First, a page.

A mentor of mine (father figure is more accurate) lives in a beautiful large home.  In that home he has a dining room table.  Interestingly the table is round, not long, so there is no head of the table so to speak.

Let me describe what happens when you go to dinner there.  When you pull up in the driveway you set off the driveway bell.  They have that bell so that by the time you get the door they are already there to greet you – usually with a hug, not a handshake.  Then you go inside.  Typically there are some drinks and often even some sort of good snack.  This is followed by the choicest of meals.  You eat this while seated around the round table.  My mentor will then have some sort of question that he wants each person to answer. (By the way, this is the furthest thing from fast food possible – you could be there for three hours – but it won’t seem like it).  He genuinely wants to know about the people around his table.

All sorts of people have sat around that table.  Politicians, dignitaries, business partners, business competitors, refugees from third world countries, people from a bunch of different walks of life, and even me.  And every one of them is welcomed and listened to.  “Now wait, we haven’t heard your story yet. Tell me about. . . . ”

It’s a picture of family – God’s family.  It’s a picture of The Kingdom.

We live in a time where it seems like the nuclear family as we’ve known it is being blown apart.  There’s the divorce rate.  There’s the fact that more women in America have their first kid out of wedlock than in it.  More and more people are choosing to not actually get married or if they do it’s much later than ever before.

This actually hurts our society in several ways (shrinking middle class anyone?). And the Church has seen it and often has become focused on changing it.  But the problem is, focusing on the nuclear family won’t turn the tide.

First, it leaves out and alienates too many people.  Families go to church.  Single people don’t.  50% of Americans are unmarried.  And guess what, most of them aren’t going to church.  Part of the reason? Focus on the nuclear family.

Secondly, Jesus wasn’t focussed on it.  Jesus said things like, “unless you hate your mother and father, or brother and sister, you are not worthy of me.”  He said, “I have not come to bring peace but a sword.  For I have come to turn a man against his father, a daughter against her mother, . . . a man’s enemies will be members of his own household”. Once when he was teaching, his mother and brothers came and he says, “Who is my mother and who are my brothers?” He points to his disciples and says, “Here are my mother and brothers.  For whoever does the will of my Father in heaven is my brother and sister and mother.”  Try preaching that one on Mother’s day.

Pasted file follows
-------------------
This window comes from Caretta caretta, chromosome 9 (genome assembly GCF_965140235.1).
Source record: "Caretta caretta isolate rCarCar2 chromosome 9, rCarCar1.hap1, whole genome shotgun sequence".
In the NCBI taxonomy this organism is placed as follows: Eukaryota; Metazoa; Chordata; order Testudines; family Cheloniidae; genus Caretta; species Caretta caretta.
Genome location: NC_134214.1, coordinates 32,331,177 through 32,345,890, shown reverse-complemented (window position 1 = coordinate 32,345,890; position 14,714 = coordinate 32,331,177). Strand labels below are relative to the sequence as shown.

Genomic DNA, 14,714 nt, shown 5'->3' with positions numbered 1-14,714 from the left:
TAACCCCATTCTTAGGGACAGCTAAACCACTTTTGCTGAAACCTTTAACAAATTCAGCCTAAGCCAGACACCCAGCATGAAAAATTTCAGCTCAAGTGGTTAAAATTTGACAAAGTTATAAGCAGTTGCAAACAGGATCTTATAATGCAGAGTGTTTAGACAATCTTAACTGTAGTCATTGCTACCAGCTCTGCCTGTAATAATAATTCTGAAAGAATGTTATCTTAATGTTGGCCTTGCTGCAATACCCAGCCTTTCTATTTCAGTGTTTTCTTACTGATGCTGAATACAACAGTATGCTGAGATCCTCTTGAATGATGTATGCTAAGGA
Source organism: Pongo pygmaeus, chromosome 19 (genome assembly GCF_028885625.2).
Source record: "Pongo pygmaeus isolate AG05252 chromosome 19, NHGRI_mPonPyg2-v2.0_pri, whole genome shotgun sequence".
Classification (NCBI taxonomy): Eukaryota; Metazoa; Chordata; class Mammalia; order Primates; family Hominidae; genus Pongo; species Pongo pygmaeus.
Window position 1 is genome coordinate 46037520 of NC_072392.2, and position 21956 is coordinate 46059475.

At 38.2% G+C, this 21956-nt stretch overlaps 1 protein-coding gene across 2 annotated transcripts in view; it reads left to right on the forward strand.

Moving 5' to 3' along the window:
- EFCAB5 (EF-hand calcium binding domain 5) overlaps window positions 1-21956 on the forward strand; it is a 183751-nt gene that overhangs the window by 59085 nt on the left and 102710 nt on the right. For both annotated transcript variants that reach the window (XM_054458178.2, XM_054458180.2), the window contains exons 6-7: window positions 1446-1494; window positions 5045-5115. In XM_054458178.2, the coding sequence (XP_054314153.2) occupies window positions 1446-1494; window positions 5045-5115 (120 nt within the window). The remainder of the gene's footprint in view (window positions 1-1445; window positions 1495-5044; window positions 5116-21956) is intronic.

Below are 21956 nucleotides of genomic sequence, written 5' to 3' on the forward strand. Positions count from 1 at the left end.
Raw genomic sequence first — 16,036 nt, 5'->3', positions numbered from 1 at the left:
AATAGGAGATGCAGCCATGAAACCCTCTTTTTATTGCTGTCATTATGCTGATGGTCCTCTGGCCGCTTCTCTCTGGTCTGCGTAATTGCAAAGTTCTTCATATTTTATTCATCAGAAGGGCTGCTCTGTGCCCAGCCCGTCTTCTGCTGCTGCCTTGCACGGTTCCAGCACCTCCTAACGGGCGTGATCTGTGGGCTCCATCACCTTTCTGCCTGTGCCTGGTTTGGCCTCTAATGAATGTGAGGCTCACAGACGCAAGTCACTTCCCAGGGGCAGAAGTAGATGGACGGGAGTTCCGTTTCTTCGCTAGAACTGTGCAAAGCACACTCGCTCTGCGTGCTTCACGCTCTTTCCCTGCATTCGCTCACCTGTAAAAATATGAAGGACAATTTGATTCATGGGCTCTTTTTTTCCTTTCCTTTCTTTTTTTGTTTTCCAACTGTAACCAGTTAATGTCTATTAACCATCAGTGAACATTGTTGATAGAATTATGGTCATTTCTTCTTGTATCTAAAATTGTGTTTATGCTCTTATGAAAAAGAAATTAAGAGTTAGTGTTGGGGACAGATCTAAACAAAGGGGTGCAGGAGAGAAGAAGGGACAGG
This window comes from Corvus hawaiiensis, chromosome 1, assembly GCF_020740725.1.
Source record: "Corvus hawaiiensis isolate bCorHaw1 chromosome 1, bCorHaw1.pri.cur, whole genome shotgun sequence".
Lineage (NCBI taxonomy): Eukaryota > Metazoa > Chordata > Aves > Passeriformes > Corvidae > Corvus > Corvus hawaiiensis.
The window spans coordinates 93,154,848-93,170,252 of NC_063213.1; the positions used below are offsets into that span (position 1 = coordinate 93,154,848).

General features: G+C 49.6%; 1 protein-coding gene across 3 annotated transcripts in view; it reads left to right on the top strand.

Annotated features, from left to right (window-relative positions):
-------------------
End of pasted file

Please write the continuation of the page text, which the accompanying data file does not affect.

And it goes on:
None of this is to say that family is bad or that the church shouldn’t speak to what marriage and family should look like.  It should.  People who are married need to know it and people who aren’t need to know what it would mean if they did get married.  Not only that, but marriage and family are set up by God.  Marriage happened pre-sin in the garden.  It’s not a concession, it’s a gift.  But the problem with focusing there or calling the family “the foundational institution of human society” is that God never said that.  God’s Family is the foundational institution of humanity – not my family – thank goodness!

The point of marriage, family, or for that matter celibacy, is to point to God, how he loves us, and the Kingdom, not the other way around.  When we lift one up over the other, we limit the picture of the Kingdom and we leave people out – the exact opposite of God’s picture.

You know what the safest, most welcoming place in the world for the single person should be?  The Church.  It should be the place that calls them family, not the place that makes them feel like they dont’ have one.  You see the Church should be a place where you can find fathers and mothers, brothers and sisters.  Maybe if we could figure out how to do that, we’d have less to worry about on the back end.  What we need is for the Church to focus on the Kingdom Family.

Which family is your church focused on?  Who are your brothers, sisters, mothers, fathers, sons and daughters?

I believe this:  There is a family dinner table – and you are invited.  When you show up the Master meets you at the door – with a hug, not a handshake.  He serves the choicest of meals.  It doesn’t matter what your story is, how “important” your earthly role is/was. Married, never married – whatever.  It won’t matter except as part of your story.  Everyone has a seat.  He wants to hear everyone’s story – your story – even though He’s knows it. There’s no hurry.  You’ve got an eternity – and after all, this is family.